Qigong serves as vehicle for China's cultural promotion
www.chinaview.cn 2008-01-26 12:01:00   Print

    By Ren Ke and Zhou Erjie

    BEIJING, Jan. 26 (Xinhua) -- "Going abroad" has become a popular phrase in China as its fast growing enterprises are doing more business outside. Traditional Chinese culture is also following this trend. Qigong, one of the cultural symbols, is going abroad to show off the skills which have taken thousands of years to develop.

    When Chinese around the world celebrate their Lunar New Year next month, six delegations, organized by the Chinese Health Qigong Association (CHQA), will visit seven countries - Canada, Britain, France, Belgium, Germany, Australia and the United States, all places they have never been before.
A man practises Qigong at 2nd International Health Qigong Demonstration and Exchange, Aug. 25, 2007.

A man practises Qigong at 2nd International Health Qigong Demonstration and Exchange, Aug. 25, 2007.  (Xinhuanet File Photo)
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    During the visits, 40 plus trainers of qigong, a system of deep breathing exercises, will demonstrate their skills in squares of big cities, and hold news conferences to introduce this Chinese traditional art of fitness.

    According to Zou Jijun, vice president and secretary general of the CHQA, these qigong trainers are professors in sports universities, and state-level trainers from China's provincial areas. In order to better promote Health Qigong, they will also train local trainers so that the trainers can spread the concept abroad.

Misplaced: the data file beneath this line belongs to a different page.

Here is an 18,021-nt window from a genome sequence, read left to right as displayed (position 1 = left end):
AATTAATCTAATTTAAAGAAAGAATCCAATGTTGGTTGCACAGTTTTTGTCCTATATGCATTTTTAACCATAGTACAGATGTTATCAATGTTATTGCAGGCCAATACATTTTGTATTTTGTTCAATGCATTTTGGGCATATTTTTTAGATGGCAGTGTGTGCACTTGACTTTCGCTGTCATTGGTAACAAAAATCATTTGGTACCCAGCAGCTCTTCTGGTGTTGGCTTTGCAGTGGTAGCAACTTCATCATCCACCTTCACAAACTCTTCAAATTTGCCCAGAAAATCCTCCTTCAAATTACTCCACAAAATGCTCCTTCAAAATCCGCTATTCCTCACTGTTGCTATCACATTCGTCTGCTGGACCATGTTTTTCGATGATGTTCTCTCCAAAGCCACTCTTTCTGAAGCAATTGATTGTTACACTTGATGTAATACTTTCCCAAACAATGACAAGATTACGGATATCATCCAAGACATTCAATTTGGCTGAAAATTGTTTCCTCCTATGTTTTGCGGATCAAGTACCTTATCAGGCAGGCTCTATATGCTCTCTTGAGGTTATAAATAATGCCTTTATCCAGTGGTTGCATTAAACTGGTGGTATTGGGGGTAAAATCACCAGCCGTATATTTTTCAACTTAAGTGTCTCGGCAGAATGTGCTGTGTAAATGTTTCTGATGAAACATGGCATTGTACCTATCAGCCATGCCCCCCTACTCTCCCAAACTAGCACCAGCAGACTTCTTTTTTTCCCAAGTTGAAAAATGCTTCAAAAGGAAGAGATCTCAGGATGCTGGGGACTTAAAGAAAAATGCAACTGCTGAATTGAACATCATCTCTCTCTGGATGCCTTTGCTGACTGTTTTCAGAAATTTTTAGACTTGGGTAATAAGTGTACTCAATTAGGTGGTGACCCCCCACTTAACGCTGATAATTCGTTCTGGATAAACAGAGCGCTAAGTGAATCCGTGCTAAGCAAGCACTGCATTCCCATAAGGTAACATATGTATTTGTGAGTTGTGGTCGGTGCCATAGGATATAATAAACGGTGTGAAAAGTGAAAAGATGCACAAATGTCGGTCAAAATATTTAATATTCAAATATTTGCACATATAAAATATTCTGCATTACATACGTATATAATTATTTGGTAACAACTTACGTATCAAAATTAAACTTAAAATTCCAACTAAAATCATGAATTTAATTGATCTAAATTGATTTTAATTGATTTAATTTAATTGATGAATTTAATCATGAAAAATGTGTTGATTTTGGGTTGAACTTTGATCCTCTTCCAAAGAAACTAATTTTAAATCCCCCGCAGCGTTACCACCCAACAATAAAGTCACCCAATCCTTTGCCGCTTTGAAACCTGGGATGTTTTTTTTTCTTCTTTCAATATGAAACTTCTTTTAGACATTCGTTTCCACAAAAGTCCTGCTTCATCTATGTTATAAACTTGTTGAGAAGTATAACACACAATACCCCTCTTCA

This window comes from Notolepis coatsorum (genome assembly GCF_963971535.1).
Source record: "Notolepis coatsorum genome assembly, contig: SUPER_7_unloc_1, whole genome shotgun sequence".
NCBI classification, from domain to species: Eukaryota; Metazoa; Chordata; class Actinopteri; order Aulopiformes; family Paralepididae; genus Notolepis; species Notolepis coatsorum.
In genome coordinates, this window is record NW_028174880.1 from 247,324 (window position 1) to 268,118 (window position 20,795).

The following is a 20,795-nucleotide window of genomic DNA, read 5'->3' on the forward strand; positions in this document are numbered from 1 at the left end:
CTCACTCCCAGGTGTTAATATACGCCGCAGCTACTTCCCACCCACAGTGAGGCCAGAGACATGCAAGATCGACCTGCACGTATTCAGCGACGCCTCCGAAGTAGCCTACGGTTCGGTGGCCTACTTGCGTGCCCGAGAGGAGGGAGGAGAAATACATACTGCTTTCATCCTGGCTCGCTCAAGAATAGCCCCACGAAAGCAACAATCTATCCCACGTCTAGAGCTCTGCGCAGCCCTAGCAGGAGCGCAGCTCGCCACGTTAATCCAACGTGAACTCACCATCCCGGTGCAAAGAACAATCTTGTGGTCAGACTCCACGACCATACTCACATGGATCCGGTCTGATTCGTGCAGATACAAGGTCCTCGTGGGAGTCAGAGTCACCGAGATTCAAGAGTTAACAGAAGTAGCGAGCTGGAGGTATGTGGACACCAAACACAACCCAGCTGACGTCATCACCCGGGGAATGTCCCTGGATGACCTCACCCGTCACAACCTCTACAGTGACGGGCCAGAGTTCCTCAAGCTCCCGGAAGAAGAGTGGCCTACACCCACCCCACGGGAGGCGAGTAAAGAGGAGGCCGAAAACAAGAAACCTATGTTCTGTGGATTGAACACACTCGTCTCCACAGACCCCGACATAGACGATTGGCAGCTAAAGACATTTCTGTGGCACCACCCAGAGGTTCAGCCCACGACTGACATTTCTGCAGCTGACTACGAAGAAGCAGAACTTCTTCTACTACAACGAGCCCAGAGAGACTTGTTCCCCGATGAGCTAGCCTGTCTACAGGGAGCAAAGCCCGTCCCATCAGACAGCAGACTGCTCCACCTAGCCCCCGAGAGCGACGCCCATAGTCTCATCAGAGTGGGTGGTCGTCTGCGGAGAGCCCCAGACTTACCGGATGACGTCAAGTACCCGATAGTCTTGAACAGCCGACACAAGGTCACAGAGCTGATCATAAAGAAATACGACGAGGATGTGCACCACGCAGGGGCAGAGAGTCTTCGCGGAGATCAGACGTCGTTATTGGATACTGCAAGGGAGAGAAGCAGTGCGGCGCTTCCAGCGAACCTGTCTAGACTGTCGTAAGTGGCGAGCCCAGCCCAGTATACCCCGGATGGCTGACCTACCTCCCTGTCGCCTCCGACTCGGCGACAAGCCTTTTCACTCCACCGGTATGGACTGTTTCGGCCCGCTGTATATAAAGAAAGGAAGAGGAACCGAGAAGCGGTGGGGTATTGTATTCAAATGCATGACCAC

"Health Qigong is a gem of Chinese traditional culture. Its Chinese characteristics and healthy lifestyle may attract foreigners who are interested in Chinese culture and health," said Zou.

    As the double-digit growth of China's economy continues, Chinese traditional culture has become a focus for the outside world. Some typical Chinese symbols, like martial arts, acupuncture and tai chi have spread around the globe.

    Qigong (also written as Chi Kung) refers to the type of exercise that manages the health of mind, body and breath. The word consists of two Chinese characters: qi and gong. Qi, as used in the context of the phrase qigong, refers to both the signal that controls the functioning of the body and the actual functions of the body. The word gong is the short form for gong fu (kung fu), which means training with time and effort.

    In its 5,000-year history, qigong has absorbed different traditional Chinese cultural schools. The CHQA said that Confucians practise qigong to cultivate mind and body; Taoists and Buddhists do it to transcend worldliness; Chinese doctors use it to cure illness and maintain health; and martial arts practitioners do it to defend and fight attacks.

Editor: Yao Siyan
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